The Saint of Death Row … Douglas Reunited With Bacall

The Saint of Death Row

The movies take another bite out of Stephen King (or is it the other way around?) with the really long (and I’m not kidding) The Green Mile , a prison drama starring Tom Hanks that clocks in at three hours and seven minutes. This is about an hour more than I can usually stand without nodding off or thinking about a vodka martini, but to my amazement I found myself thoroughly interested and involved from start to finish. It’s a movie for people who like involved plots and good acting and forget to wind their watches.

The syrupy elevator music of 101 Strings plays “Charmaine” while the inhabitants of a retirement home for senior citizens gum dry toast. The song takes one old codger back six decades to the Depression, when he was a security guard on Death Row in a Louisiana prison, and as his memory unfolds, we are swept into an unusual story of epic proportions that combines the mysticism of The Sixth Sense with the labyrinthine sentimentality of The Shawshank Redemption , another prison flick by the same writer (Mr. King) and director (Frank Darabont). With the elements for box-office success firmly established, The Green Mile (a prison term for the green linoleum floor leading to that final walk to the electric chair) takes the audience back to 1935 and the old man turns into Tom Hanks, playing a kind man named Paul Edgecomb in charge of the executions at Cold Mountain Penitentiary.

Having walked the green mile with a lot of convicts, Edgecomb’s developed a special rapport based on understanding and trust that brings out the best in the worst of men. But he has never met anyone like John Coffey (Michael Clarke Duncan), a humongous, retarded black brute who has been condemned to death for the savage rape-murders of two white 9-year-old sisters. He looks like a ferocious giant, but he’s so gentle he cries over an injured mouse. As the story progresses, Edgecomb learns there is more to this strange human juggernaut than meets the eye.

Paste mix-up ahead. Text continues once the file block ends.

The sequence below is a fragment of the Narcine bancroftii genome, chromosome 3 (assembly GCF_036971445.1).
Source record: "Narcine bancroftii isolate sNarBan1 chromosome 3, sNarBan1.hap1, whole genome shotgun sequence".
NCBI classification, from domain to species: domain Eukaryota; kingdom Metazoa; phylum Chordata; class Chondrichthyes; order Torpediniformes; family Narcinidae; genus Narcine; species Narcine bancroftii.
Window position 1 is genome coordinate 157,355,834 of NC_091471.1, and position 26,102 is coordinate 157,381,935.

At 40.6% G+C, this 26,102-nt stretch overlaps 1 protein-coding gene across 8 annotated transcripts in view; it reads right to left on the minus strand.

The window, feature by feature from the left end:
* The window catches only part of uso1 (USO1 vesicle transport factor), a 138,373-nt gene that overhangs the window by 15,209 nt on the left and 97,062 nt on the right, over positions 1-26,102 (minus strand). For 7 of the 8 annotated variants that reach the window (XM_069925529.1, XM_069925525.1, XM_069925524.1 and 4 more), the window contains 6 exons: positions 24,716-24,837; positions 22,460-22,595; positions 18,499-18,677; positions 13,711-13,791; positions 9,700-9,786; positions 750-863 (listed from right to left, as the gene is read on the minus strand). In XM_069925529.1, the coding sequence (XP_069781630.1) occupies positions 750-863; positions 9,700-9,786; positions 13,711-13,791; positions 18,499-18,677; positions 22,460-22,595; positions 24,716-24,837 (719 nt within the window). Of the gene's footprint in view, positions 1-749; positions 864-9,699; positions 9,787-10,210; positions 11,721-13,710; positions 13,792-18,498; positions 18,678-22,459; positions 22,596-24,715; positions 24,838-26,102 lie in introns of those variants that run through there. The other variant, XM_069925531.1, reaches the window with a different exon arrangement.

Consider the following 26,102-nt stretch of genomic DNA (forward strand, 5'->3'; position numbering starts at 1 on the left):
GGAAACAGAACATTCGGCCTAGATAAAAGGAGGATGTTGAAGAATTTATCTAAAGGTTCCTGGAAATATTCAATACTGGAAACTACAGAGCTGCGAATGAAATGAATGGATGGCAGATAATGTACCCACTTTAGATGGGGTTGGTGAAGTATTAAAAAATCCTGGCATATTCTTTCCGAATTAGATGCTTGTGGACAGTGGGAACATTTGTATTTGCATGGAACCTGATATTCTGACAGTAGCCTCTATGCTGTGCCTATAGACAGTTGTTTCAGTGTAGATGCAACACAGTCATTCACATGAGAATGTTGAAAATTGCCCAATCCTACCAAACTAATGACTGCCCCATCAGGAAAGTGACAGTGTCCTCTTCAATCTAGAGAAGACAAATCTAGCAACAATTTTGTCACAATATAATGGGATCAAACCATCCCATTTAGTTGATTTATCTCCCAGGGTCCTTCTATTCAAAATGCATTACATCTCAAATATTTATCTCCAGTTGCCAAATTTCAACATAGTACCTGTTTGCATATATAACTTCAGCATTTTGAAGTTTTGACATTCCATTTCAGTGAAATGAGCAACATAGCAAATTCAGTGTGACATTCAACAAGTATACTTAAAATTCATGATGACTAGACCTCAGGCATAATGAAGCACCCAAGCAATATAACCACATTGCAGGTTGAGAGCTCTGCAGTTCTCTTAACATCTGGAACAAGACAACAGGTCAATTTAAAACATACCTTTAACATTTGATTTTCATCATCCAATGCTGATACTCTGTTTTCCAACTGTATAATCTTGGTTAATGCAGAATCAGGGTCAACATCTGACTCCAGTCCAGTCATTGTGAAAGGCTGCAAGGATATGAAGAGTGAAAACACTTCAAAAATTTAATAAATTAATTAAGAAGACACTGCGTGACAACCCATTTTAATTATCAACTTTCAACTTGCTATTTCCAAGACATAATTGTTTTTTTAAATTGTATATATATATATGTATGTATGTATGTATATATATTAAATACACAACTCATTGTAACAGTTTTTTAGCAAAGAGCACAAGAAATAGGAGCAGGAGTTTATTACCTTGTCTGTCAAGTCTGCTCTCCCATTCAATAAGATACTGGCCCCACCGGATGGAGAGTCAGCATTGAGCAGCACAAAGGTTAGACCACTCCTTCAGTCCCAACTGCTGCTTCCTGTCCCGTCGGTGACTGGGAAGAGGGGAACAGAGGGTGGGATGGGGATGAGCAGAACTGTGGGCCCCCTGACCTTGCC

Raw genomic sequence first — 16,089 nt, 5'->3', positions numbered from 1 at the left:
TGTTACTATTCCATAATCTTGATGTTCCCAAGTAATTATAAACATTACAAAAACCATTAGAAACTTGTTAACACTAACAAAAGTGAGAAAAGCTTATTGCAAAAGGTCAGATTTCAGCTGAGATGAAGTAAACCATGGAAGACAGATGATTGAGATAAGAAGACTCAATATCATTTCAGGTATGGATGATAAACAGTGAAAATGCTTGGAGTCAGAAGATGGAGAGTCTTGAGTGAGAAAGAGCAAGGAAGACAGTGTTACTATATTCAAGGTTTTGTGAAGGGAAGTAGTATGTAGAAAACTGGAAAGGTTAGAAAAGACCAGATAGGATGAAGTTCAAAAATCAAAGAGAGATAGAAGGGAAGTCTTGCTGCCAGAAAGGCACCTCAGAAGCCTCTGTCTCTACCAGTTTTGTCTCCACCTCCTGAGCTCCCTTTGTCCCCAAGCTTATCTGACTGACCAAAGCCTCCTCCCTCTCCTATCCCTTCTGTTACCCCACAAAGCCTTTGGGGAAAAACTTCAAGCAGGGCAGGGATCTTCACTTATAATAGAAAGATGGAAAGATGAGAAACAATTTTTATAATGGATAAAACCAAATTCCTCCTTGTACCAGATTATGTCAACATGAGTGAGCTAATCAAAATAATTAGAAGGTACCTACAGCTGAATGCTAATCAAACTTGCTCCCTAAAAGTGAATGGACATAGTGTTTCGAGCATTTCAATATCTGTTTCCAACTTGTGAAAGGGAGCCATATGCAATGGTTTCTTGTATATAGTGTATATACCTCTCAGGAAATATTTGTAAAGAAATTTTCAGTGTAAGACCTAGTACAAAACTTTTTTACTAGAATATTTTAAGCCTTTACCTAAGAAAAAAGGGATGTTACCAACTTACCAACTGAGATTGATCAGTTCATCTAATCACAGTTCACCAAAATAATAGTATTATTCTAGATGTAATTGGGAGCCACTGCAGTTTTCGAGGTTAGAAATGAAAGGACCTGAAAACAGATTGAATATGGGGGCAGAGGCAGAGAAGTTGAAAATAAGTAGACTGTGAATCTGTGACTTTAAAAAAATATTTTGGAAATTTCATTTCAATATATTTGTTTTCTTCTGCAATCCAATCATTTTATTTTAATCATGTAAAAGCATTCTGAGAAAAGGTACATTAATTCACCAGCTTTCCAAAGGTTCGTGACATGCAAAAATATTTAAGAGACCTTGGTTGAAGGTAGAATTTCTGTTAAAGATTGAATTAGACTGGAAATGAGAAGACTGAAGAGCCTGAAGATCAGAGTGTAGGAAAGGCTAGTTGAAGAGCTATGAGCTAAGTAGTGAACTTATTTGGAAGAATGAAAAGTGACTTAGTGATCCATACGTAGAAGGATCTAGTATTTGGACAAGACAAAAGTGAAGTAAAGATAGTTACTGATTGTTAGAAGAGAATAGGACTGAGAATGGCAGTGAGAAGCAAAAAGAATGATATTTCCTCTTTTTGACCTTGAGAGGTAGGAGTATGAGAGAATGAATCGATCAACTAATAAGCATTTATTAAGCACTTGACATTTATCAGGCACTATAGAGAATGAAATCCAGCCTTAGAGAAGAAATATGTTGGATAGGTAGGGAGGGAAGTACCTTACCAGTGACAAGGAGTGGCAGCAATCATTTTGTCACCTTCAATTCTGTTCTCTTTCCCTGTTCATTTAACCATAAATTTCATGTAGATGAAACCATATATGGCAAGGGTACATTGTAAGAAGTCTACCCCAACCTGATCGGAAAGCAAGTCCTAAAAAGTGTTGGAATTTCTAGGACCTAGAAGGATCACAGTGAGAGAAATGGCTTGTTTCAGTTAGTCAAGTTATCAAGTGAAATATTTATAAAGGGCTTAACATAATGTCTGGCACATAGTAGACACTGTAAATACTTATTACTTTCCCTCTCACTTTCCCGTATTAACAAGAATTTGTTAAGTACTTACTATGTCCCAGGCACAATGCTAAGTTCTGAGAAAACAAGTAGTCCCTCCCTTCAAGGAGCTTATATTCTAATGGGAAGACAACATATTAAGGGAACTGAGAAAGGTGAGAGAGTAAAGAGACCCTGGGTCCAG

Like the title character in Sean Penn’s 1991 film The Indian Runner , Coffey has the miraculous power to heal and cure by inhaling the breath of the sick and dying, absorbing germs, diseases and evil spirits, then exhaling them in a spray of sparkling digitally enhanced motes. When he cures the warden’s wife of cancer, Edgecomb and his prison staff face a moral dilemma: how to execute an innocent man when his story is so fantastic nobody will believe them. Meanwhile, Coffey is granted one last wish-to see his first movie-and he’s so transfixed as he faces the electric chair that he thinks the angels in Heaven are Fred Astaire and Ginger Rogers.

Contrived? Manipulative? Oh, and how. But to dismiss The Green Mile as preposterous metaphysical twaddle would deny its obvious impact (you can’t help being moved) and ignore Stephen King’s power and ability to create an engrossing story that seizes and holds interest for an extended amount of screen time. A superior cast contributes mightily to the undeniable quality of the entire project: David Morse and Jeffrey DeMunn as good guards; Doug Hutchison in a showy, complex performance as a vicious, prissy-mouthed bad guard who is both a sadist and a sissy; the incandescent Bonnie Hunt, one of the screen’s most underrated treasures, as Edgecomb’s earthy, loyal wife; James Cromwell as the sympathetic warden; Patricia Clarkson, the amazing chameleon who was last seen as Ally Sheedy’s German lesbian lover in High Art as the warden’s terminally ill wife; Sam Rockwell as the most dangerous psycho in the prison population; and especially Michael Jeter as a Cajun convict who entertains his guards and fellow prisoners with a trained mouse named Mr. Jingles.

As the nicest guard in the history of the penal system, Tom Hanks is the centerpiece around whom all this creative energy flows. He’s no less heroic and sincere than usual, but from the pure look of things, it might be time to lay off the hot fudge sundaes.

Douglas Reunited With Bacall

More heroism sprinkles like holy water from Diamonds, the first movie to my knowledge ever made about a man who has suffered a stroke, played by an actor who has actually had one. At 82, indestructible Kirk Douglas has never been more welcome on the screen, and he arrives in this one armed and ready for bear. Despite a slight drooping of the mouth and the slurred speech that often results from a stroke, this legendary movie icon has battled his way back from adversity with astonishing agility. Fit and trim as a workout instructor, he has found the perfect role for his comeback in Harry Agensky, an aging boxing champion and former two-fisted ladies’ man once known as the “Polish Prince” who, although weakened by the loss of his wife and the aftershock of a stroke, now finds himself lusting for one more adventure.